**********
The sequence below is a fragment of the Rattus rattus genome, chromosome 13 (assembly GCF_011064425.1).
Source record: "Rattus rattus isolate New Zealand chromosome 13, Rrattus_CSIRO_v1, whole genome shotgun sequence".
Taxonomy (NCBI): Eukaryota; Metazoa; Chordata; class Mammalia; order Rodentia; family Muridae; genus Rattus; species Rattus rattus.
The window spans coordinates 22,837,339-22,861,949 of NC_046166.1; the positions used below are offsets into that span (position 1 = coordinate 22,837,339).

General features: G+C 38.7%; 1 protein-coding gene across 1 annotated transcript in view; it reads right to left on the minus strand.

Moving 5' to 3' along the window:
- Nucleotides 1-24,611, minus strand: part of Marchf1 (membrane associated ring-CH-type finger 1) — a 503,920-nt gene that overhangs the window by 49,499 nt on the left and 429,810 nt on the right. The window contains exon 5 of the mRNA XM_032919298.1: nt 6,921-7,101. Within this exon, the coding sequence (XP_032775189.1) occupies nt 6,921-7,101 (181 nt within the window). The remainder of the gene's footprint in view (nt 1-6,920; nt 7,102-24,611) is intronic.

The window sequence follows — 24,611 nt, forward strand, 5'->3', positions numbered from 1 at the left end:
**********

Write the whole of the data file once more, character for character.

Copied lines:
The sequence below is a fragment of the Rattus rattus genome, chromosome 13 (assembly GCF_011064425.1).
Source record: "Rattus rattus isolate New Zealand chromosome 13, Rrattus_CSIRO_v1, whole genome shotgun sequence".
Taxonomy (NCBI): Eukaryota; Metazoa; Chordata; class Mammalia; order Rodentia; family Muridae; genus Rattus; species Rattus rattus.
The window spans coordinates 22,837,339-22,861,949 of NC_046166.1; the positions used below are offsets into that span (position 1 = coordinate 22,837,339).

General features: G+C 38.7%; 1 protein-coding gene across 1 annotated transcript in view; it reads right to left on the minus strand.

Moving 5' to 3' along the window:
- Nucleotides 1-24,611, minus strand: part of Marchf1 (membrane associated ring-CH-type finger 1) — a 503,920-nt gene that overhangs the window by 49,499 nt on the left and 429,810 nt on the right. The window contains exon 5 of the mRNA XM_032919298.1: nt 6,921-7,101. Within this exon, the coding sequence (XP_032775189.1) occupies nt 6,921-7,101 (181 nt within the window). The remainder of the gene's footprint in view (nt 1-6,920; nt 7,102-24,611) is intronic.

The window sequence follows — 24,611 nt, forward strand, 5'->3', positions numbered from 1 at the left end: